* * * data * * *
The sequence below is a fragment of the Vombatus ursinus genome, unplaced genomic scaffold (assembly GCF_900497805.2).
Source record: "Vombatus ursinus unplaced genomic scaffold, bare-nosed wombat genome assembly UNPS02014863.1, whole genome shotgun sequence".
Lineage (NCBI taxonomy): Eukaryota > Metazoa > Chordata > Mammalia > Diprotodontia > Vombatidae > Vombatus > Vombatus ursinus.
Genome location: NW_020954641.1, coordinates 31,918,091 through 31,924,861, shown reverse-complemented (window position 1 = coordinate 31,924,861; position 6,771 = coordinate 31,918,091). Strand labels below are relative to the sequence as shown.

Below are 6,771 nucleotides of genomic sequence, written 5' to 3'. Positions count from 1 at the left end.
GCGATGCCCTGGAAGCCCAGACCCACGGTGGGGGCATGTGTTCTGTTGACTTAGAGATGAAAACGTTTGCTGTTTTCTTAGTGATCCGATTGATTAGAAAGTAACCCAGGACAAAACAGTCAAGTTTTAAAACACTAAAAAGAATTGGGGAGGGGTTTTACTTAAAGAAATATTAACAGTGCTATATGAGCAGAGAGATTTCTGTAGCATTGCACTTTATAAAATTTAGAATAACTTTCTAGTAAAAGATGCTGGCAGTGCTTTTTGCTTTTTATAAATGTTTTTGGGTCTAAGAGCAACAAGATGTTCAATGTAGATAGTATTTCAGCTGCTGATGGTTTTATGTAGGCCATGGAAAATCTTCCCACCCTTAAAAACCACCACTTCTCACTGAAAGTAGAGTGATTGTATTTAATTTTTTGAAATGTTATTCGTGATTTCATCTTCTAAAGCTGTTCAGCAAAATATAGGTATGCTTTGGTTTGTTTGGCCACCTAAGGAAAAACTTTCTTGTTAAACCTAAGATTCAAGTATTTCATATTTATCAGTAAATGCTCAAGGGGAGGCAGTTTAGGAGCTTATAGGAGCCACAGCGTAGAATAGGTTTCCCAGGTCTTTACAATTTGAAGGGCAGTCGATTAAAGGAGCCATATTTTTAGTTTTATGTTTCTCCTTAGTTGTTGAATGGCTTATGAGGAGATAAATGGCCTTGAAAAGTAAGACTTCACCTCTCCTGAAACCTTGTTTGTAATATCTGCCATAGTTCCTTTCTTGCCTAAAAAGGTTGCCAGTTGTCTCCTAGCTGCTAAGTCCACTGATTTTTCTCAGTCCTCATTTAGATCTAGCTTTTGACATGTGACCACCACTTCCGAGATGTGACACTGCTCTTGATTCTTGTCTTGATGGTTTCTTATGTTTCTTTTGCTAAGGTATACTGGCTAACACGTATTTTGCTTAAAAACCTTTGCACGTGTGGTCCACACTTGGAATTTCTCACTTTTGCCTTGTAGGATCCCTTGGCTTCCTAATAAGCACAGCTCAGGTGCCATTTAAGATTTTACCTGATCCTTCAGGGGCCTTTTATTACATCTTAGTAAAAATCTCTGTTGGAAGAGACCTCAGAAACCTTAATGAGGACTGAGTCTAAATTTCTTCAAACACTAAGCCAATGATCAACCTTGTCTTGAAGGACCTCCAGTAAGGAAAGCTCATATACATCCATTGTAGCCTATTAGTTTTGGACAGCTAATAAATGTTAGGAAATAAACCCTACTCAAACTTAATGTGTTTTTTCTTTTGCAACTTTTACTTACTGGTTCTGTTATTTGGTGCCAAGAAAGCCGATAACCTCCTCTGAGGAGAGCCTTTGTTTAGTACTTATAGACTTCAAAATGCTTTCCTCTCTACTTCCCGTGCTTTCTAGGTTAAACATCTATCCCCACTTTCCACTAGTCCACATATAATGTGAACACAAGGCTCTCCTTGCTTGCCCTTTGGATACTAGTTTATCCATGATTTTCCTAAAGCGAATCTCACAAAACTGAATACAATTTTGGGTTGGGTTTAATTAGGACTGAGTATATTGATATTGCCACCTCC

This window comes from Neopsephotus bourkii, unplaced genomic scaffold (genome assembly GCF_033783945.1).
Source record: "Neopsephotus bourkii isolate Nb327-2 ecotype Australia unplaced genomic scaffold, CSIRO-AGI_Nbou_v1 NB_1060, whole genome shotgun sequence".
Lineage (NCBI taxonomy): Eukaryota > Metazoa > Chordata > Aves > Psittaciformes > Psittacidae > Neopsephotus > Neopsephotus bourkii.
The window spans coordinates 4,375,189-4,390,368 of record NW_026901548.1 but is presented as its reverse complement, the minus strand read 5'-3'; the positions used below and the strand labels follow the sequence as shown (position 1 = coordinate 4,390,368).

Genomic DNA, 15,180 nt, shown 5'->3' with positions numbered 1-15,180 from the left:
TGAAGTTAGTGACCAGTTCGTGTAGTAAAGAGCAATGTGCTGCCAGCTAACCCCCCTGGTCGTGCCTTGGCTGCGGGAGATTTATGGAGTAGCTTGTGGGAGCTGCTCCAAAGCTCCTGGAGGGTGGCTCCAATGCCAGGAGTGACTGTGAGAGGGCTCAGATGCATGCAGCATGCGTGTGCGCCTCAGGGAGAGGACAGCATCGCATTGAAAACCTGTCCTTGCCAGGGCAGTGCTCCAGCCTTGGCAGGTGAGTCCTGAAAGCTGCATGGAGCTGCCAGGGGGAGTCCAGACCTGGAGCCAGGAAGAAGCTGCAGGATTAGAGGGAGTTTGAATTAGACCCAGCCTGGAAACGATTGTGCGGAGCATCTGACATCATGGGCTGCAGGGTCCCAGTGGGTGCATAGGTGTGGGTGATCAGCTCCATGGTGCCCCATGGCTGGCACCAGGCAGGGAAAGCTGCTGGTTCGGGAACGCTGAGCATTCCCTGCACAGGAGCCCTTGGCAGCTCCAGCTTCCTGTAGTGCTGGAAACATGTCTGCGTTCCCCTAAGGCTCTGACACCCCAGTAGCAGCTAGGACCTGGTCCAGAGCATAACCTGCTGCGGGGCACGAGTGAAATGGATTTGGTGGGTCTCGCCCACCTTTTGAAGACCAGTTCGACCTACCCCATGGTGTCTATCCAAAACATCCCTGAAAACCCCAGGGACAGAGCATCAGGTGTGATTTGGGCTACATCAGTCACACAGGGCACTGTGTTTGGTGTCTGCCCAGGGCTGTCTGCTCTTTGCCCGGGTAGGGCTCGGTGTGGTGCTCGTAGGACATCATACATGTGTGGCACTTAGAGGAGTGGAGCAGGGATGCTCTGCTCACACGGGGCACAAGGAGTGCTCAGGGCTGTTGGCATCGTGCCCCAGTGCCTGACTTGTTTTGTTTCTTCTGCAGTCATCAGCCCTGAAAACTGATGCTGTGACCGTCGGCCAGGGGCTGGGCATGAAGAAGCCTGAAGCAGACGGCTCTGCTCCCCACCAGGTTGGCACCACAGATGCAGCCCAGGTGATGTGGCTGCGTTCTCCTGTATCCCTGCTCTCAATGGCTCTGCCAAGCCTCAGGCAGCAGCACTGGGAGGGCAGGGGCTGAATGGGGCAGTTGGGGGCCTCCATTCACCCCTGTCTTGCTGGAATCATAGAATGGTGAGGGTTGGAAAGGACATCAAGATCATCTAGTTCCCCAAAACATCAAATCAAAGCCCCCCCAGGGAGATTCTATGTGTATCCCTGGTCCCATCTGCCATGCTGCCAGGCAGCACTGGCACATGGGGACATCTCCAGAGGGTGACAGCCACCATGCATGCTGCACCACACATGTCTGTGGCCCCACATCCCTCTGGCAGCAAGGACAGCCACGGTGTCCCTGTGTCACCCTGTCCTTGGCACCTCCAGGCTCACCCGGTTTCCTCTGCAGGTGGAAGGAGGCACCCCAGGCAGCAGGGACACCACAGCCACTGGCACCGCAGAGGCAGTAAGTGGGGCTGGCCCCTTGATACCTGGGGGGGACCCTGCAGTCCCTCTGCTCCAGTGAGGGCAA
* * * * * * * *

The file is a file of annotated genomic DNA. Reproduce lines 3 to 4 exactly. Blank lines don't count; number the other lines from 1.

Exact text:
Lineage (NCBI taxonomy): Eukaryota > Metazoa > Chordata > Mammalia > Diprotodontia > Vombatidae > Vombatus > Vombatus ursinus.
Genome location: NW_020954641.1, coordinates 31,918,091 through 31,924,861, shown reverse-complemented (window position 1 = coordinate 31,924,861; position 6,771 = coordinate 31,918,091). Strand labels below are relative to the sequence as shown.